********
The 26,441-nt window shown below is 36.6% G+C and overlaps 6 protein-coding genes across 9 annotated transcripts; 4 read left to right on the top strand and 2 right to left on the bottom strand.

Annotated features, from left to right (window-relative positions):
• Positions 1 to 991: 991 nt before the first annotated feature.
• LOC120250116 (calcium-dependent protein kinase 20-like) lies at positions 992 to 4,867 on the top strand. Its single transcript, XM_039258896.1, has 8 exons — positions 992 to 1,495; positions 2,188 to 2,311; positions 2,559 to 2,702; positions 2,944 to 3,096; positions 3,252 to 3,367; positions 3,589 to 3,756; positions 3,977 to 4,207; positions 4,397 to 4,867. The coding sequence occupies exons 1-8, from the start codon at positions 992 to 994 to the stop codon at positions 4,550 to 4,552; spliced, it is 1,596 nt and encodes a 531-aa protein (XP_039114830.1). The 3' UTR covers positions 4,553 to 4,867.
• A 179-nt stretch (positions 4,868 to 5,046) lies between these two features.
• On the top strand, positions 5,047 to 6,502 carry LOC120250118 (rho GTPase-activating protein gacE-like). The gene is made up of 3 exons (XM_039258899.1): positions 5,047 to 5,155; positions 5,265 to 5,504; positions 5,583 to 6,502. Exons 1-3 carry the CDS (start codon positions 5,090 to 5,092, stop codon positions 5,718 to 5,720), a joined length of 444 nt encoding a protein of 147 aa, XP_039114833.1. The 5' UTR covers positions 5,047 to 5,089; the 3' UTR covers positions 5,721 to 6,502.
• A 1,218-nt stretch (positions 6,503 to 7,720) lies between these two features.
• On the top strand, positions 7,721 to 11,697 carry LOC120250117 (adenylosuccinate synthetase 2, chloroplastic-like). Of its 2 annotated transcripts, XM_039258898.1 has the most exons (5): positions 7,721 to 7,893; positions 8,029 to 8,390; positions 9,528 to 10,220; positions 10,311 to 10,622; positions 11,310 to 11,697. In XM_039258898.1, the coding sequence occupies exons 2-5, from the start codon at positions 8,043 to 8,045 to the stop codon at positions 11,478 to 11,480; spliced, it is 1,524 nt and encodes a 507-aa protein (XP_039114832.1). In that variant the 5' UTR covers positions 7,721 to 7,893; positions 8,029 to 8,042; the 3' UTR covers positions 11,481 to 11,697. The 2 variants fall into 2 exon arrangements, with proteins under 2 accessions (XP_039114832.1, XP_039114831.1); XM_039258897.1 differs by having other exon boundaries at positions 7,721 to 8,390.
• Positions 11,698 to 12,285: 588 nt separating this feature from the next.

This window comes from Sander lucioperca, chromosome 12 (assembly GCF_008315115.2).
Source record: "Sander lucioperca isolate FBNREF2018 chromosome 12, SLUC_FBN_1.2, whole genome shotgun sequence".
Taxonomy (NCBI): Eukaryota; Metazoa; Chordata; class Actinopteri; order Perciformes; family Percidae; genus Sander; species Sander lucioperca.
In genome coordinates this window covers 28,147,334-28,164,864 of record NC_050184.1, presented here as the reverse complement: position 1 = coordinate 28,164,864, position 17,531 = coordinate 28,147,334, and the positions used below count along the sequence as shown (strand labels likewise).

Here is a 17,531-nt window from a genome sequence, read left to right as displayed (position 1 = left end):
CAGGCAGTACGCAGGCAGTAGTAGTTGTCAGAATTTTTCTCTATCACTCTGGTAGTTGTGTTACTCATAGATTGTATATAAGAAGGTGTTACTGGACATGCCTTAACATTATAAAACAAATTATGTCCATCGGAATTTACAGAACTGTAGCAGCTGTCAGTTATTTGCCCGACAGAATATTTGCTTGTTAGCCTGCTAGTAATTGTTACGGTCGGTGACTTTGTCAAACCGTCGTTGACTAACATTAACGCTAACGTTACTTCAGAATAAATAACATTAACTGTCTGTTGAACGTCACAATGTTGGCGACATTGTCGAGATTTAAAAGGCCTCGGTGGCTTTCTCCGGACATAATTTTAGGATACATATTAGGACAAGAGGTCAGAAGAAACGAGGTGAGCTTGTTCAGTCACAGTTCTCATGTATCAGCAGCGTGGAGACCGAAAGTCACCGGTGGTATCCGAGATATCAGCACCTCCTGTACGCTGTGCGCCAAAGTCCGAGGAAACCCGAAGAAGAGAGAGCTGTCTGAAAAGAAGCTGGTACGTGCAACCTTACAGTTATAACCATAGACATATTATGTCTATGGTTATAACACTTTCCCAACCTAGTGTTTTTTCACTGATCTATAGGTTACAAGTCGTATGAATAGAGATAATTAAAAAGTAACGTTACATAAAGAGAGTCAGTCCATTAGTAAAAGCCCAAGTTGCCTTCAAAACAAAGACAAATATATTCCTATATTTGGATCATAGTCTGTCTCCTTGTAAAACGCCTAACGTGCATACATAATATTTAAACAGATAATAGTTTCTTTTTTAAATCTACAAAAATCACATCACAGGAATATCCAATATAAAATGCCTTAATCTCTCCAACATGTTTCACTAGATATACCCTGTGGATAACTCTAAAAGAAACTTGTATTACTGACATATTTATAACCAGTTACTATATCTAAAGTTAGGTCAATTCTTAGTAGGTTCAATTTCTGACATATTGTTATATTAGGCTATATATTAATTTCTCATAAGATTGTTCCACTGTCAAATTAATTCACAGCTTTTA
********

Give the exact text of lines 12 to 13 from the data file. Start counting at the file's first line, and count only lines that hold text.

Taxonomy (NCBI): Eukaryota; Metazoa; Chordata; class Actinopteri; order Perciformes; family Percidae; genus Sander; species Sander lucioperca.
In genome coordinates this window covers 28,147,334-28,164,864 of record NC_050184.1, presented here as the reverse complement: position 1 = coordinate 28,164,864, position 17,531 = coordinate 28,147,334, and the positions used below count along the sequence as shown (strand labels likewise).